But hey - this is life. “If it bleeds, it leads.” People watch all sort of trash shows of people behaving badly. People gossip. Etc etc. It isn’t “right”, but what gets attention and put on the news isn’t the 100 people doing something right, it’s the one guy doing something wrong.
But that isn’t what happened, is it? Was the protestors who took it up a notch? Or people who saw it as an opportunity to cause trouble? People burned down a CVS (costing neighbors their jobs) to make the world more aware of their blight? Or because they wanted to watch it burn because they don’t have a more constructive outlet for their anger.
Probably some of each. When you have a situation where a lot of people are filled with righteous anger, some of that is going to boil over in violent and non-productive ways unless there’s a positive outlet for it. The longer that peaceful protests remain ineffective the greater the odds that some people will resort to non-peaceful means.
(Via The Nib)
What you say is true, but I don’t think it is a good thing, necessarily. Clearly you can find examples where people had to stand up and fight for a cause. In some of your examples the level of oppression I think is quite a bit different than the current situation. You could also say violence solved things like WWII, etc.
But at the same time I could probably make snarky cartoons of when violence didn’t really help the cause the violence was a result of.
And problems these people face are much deeper than just police brutality. Looking at their stats, they would still be poor and the violence in the area is much higher than in other areas. Will rioting stop either of those things? Of course not.
Again, it’s not really an issue of whether rioting is a “good” thing. It’s just a thing that groups of people do when events push them beyond a certain threshold. For some people that threshold is “my favorite sports team just lost a game!” For others it’s “my favorite sports team just won a game!”
In this case that threshold was “my community has faced decades of brutality from the unaccountable police force sworn to protect us, and the last week of peaceful protests hasn’t yielded any tangible action in response to the latest tragedy.”
This quote needs me context. He went on to say: “Stealing preservative-filled pastries from convenience stores is a great thing that everyone should do. Sorry/not sorry.” --Dr. Martin Luther King
And heck, let’s not forget the Baltimore Riot…of 1812.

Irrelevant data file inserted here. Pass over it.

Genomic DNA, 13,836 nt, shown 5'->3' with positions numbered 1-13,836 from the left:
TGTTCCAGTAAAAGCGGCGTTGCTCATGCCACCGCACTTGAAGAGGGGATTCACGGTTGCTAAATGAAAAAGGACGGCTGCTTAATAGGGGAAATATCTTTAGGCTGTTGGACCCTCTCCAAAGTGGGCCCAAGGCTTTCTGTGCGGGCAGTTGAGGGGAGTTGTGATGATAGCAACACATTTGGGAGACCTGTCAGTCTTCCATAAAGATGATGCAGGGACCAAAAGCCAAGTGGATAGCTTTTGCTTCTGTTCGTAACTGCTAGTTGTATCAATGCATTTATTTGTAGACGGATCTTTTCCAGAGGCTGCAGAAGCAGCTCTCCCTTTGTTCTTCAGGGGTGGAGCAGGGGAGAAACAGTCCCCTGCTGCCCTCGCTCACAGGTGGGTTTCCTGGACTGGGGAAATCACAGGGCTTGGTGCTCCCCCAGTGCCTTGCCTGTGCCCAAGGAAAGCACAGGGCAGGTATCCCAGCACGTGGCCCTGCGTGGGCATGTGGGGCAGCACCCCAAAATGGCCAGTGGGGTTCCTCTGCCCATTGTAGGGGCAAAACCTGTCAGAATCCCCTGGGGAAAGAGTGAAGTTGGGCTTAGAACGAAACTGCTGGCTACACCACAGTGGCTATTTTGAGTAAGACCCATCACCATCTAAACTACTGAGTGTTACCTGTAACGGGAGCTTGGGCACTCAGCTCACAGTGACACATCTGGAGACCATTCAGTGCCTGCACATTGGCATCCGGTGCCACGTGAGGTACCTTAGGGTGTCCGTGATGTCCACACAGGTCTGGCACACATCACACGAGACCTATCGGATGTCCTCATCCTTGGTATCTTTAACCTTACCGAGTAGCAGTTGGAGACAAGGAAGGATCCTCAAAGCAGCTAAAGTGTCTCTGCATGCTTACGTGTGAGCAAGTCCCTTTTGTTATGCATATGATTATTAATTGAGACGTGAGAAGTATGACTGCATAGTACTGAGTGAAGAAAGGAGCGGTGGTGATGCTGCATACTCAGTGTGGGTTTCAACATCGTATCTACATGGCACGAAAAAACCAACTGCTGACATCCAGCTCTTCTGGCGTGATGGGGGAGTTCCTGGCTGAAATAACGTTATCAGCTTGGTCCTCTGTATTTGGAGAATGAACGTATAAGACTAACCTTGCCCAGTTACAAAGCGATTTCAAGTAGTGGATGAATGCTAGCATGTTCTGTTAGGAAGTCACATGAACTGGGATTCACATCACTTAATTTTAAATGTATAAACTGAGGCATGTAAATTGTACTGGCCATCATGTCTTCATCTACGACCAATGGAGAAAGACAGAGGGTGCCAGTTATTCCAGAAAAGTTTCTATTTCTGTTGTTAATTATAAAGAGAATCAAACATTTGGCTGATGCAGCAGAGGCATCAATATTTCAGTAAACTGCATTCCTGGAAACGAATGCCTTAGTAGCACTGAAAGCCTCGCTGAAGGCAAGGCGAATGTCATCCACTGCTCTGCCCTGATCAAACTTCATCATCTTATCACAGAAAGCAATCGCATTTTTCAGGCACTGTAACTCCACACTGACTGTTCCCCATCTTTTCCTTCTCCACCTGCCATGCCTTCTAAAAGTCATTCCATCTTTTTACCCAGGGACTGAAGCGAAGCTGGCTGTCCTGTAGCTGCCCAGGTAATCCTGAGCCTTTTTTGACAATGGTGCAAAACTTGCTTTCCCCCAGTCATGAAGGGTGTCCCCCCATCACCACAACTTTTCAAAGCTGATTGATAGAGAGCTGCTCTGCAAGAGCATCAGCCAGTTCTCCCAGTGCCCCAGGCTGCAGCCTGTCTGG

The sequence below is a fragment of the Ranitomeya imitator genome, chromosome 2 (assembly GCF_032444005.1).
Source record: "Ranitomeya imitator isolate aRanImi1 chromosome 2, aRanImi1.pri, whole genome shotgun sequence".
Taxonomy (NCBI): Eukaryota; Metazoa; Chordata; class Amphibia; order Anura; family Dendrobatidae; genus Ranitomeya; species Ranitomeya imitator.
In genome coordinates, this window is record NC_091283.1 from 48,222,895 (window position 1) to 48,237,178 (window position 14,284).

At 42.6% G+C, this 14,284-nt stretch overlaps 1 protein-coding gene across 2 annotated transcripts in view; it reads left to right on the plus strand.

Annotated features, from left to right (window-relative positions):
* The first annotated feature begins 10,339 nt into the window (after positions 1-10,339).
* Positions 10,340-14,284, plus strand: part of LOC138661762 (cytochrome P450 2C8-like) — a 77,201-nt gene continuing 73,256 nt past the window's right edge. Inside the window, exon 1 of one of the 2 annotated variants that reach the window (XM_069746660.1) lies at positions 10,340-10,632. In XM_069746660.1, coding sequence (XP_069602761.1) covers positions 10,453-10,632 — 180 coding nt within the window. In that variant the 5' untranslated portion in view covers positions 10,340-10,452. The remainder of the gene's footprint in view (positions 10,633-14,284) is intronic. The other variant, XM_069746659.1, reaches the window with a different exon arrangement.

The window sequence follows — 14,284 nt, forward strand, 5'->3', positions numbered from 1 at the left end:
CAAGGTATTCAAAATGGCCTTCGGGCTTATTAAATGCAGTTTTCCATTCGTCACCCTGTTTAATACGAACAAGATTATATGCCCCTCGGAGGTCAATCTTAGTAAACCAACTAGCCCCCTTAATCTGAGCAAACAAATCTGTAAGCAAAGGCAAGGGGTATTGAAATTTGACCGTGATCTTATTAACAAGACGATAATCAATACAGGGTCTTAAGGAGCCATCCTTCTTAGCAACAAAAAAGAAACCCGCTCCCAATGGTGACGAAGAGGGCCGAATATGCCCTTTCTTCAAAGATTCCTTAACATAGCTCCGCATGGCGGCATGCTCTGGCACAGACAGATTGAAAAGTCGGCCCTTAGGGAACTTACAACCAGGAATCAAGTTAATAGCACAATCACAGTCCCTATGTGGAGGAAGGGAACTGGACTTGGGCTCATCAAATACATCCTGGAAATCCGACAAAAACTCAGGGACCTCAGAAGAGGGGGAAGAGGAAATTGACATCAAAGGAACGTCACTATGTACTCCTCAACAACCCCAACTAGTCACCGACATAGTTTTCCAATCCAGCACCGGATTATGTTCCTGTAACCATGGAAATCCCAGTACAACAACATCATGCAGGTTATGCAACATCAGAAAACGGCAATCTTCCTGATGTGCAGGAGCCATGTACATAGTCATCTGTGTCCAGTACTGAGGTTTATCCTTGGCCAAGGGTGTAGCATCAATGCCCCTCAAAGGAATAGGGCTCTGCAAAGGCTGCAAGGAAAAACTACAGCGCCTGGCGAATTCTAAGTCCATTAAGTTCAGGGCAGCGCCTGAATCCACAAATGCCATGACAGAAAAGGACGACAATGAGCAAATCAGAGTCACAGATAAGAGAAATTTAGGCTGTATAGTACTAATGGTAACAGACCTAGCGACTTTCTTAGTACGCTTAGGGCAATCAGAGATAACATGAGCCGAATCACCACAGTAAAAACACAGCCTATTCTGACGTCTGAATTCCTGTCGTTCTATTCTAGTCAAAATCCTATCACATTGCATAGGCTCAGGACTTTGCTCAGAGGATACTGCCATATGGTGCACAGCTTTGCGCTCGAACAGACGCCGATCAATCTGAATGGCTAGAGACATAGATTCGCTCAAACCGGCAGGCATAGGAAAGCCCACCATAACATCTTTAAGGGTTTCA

(Hint: lily white rioters, all of them.)
It’s like when you go to the dentist, and the man’s going to take your tooth. You’re going to fight him when he starts pulling. So he squirts some stuff in your jaw called novocaine, to make you think they’re not doing anything to you. So you sit there and 'cause you’ve got all of that novocaine in your jaw, you suffer peacefully. Blood running all down your jaw, and you don’t know what’s happening. 'Cause someone has taught you to suffer – peacefully. - Malcolm X
Oooooo… One more! Not in Baltimore, but still…
Except I think that plenty of people are pissed off enough to care at this point, but our moribund, crooked, and backasswards political/justice system is a problem.
Actually, I care much more about the young men killed by police than I do if someone smashes a window and walks off with… whatever. People over stuff.
From some of the stuff I’ve read, it was the cops who escalated. Again. They seem great at that lately.
I assume you meant plight? Or maybe both… but I’m not sure that a low paying job at CVS is something to get upset about. Sure, it’s a job, but not all jobs are great jobs.
I think you’re missing them point we’re… or rather I, I guess… am making about riots, that it’s a political act, as much as it is an act of seemingly wanton violence and destruction.
And this seems it.
Not, but maybe it will draw attention to it? It seems like we’re finally having a discussion about this stuff, which we should have had YEARS AGO.
Later in Letter from a Birmingham Jail:
In no sense do I advocate evading or defying the law, as would the rabid segregationist. That would lead to anarchy.